The great body of the laity are so completely preached out of their common sense, that they cannot guess or conjecture how the Christian religion could exist without priests. And I believe it to be as difficult to persuade many of them that they could do much better without them, as it once was, or as it is now, to persuade the loyal subjects of an eastern monarch, that a nation could exist without a king and nobles at its head. The United States, however, has proved the fallacy of such doctrine; and the primitive Church, as well as many congregations of saints in modern times, have proved to those acquainted with their history, that either a learned or an unlearned clergy are now, and ever have been, the cause of all division, superstition, enthusiasm, and ignorance of the people.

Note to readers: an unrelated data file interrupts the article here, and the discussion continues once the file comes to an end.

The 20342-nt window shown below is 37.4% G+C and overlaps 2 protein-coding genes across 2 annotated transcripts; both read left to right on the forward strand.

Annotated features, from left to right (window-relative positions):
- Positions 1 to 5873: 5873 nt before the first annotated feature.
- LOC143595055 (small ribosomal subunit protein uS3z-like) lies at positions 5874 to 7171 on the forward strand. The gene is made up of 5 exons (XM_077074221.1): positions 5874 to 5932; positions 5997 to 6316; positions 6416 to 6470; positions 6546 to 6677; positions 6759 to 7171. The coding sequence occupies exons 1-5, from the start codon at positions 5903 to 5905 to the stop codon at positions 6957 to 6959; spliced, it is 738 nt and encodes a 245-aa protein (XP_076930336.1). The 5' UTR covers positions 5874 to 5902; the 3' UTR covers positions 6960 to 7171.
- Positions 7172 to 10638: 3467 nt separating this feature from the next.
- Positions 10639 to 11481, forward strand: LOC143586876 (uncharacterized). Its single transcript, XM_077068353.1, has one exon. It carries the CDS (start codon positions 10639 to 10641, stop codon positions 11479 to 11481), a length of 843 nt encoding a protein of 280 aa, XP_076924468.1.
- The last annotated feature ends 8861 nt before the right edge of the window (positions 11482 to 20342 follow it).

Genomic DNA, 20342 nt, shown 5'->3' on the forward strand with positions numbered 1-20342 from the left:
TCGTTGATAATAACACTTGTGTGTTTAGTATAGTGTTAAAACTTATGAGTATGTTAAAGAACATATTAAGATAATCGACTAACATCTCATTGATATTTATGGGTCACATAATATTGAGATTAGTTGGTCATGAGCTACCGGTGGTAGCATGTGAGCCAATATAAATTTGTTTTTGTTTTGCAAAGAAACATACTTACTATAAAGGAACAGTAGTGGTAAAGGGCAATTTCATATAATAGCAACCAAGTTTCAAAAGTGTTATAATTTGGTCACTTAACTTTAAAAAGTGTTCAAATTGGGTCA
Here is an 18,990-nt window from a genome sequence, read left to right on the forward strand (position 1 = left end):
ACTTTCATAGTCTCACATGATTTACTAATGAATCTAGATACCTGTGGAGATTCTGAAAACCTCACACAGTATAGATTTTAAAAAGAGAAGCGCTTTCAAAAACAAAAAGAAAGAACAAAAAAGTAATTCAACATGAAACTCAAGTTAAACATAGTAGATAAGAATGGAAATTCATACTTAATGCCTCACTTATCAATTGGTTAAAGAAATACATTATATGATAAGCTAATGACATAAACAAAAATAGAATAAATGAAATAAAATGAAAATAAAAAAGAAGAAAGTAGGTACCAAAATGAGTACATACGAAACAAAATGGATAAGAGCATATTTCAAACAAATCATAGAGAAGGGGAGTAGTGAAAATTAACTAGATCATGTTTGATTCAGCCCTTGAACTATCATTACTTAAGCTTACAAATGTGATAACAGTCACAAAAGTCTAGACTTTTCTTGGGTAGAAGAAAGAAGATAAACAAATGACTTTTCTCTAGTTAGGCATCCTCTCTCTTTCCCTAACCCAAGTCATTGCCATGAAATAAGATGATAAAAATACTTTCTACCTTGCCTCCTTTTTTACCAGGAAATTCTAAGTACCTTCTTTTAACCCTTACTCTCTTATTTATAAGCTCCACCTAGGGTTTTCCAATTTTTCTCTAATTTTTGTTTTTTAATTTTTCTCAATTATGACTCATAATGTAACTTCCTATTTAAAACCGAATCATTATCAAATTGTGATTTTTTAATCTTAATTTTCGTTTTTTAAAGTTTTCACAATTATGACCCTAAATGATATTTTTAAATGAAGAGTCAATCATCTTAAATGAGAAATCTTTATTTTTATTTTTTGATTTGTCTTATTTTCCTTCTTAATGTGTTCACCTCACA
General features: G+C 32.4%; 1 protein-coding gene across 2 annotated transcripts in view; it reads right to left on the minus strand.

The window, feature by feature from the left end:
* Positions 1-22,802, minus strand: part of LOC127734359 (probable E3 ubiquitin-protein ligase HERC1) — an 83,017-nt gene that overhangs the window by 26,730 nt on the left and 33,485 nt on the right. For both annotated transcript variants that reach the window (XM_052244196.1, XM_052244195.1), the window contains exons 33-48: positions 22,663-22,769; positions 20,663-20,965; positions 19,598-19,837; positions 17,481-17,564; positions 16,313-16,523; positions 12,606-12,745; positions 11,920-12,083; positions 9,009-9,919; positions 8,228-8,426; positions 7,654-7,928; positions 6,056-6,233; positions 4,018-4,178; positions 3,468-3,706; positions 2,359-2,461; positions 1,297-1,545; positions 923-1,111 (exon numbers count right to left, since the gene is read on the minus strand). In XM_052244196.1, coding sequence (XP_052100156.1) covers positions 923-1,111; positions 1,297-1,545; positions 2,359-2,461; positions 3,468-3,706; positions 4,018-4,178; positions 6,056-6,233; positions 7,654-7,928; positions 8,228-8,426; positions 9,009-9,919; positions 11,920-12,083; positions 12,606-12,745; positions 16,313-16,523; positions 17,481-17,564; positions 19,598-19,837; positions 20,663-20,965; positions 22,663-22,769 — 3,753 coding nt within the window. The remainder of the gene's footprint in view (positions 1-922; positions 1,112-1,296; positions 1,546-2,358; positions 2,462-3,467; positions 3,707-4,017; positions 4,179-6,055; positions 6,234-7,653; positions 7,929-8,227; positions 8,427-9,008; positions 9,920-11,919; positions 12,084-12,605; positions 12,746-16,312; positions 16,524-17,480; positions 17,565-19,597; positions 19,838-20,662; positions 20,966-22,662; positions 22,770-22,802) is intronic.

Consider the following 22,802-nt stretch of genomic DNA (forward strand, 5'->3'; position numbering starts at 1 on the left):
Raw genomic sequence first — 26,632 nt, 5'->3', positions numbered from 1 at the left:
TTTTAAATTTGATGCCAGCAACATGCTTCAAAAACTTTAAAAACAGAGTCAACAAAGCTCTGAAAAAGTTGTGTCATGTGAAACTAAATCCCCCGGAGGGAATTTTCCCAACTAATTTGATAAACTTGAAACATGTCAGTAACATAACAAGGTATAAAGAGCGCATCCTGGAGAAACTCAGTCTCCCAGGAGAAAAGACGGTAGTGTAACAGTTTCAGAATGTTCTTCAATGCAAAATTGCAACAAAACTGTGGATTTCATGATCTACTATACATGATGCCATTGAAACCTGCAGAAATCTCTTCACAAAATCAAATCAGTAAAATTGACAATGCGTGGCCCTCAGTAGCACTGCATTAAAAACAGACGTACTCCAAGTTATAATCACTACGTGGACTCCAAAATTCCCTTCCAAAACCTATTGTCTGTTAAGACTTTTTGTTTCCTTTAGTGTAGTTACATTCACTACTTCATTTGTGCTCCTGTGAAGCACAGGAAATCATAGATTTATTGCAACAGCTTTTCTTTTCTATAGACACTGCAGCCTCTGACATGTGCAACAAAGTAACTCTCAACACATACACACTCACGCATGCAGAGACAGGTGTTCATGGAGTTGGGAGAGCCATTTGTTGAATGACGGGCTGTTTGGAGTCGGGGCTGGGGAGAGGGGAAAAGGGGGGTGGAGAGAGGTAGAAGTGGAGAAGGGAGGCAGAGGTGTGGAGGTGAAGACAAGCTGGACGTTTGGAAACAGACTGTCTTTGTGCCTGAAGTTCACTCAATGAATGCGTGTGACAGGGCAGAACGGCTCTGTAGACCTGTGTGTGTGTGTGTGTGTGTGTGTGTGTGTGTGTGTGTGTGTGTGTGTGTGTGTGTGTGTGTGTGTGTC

These sentiments are, we know, obnoxious to the wrath and vengeance of this order; and woe awaits him that rises up against the Lord's anointed. Our remarks, puny and insignificant as the clergy view them, are honest, well meant, and above-board. Their efforts to defend themselves, strong, powerful, and valiant as they are, are in secret, by the firéside, or in the wooden box, where they think themselves protected from exposure and defeat. Two honest men, it is true, my friend Thomas G. Jones, and the reverend editor of the Pittsburgh Recorder, have once, but not twice, manfully lifted up their pen like a two-edged sword; but alas ! for the honour of the cloth, it soon sought its scabbard. They cannot, either in honour to their own well meant efforts, nor to the sacredness of their calling, say I am so worthless and vile as to be unworthy of their notice. For why, then, have they noticed me at all? And were they as sacred as the Saviour of the world, and I as vile as the woman of Samaria, they would do well to remember that the former deigned to converse and reason with the latter. Or, if they are ambassadors of Heaven's Almighty King, and I as common as an Epicurean, a Stoic, or an idolatrous Lycaonian, they should remember that Paul, as great and as well an attested ambassador as they, disputed with Epicureans, Stoics, and Lycaonians. Or, if they view me as an erring brother, as Paul did some in his time, they should be as open and as explicit as Paul, who, before them all, rebuked Peter to his face. It is true, indeed, that some of them have made me worse than any of these ; for the president of a western college, who took it into his head that he was the eloquent orator noticed in a former number, to a friend who asked him his opinion of it and me, very laconically replied, “ He is the Devil.Supposing this were the case, and that Satan had actually appeared in human form, his serene highness, though marked D. D., should remember that the Saviour of the world rebutted the Devil with “ It is written,and not with saying “ You are the Devil.· I honestly confess that the popular clergy and their schemes appear to me fraught with mischief to the temporal and the eternal interests of men, and would anxiously wish to see them converted into useful members, or bishops, or deacons of the Christian Church. How has their influence spoiled the best gifts of Heaven to men! Civil liberty has always fallen beneath their sway—the inalienable rights of men have been wrested from their hands and even the very margin of the Bible polluted with their inventions, their rabbinical dreams, and whimsical nonsense. The Bible cannot be disseminated without their appendages; and if children are taught to read in a Sunday school, their pockets must be filled with religious tracts, the object of which is either directly or indirectly to bring them under the domination of some creed or sect. Even the distribution of the Bible to the poor must be followed up with those tracts, as if the Bible dare not be trusted in the hands of a layman, without a priest or his representative at his elbow. It is on this account that I have, for some time, viewed both “Bible Societies” and “Sunday Schools” as a sort of recruiting establishments to fill up the ranks of those sects which take the lead in them. It is true that we rejoice to see the Bible spread, and the poor taught to read by those means, but notwithstanding this, we ought not, as we conceive, to suffer the policy of many engaged therein to pass unnoticed, or to refrain from putting those on their guard who are likely to be caught by “the sleight of men and cunning craftiness.”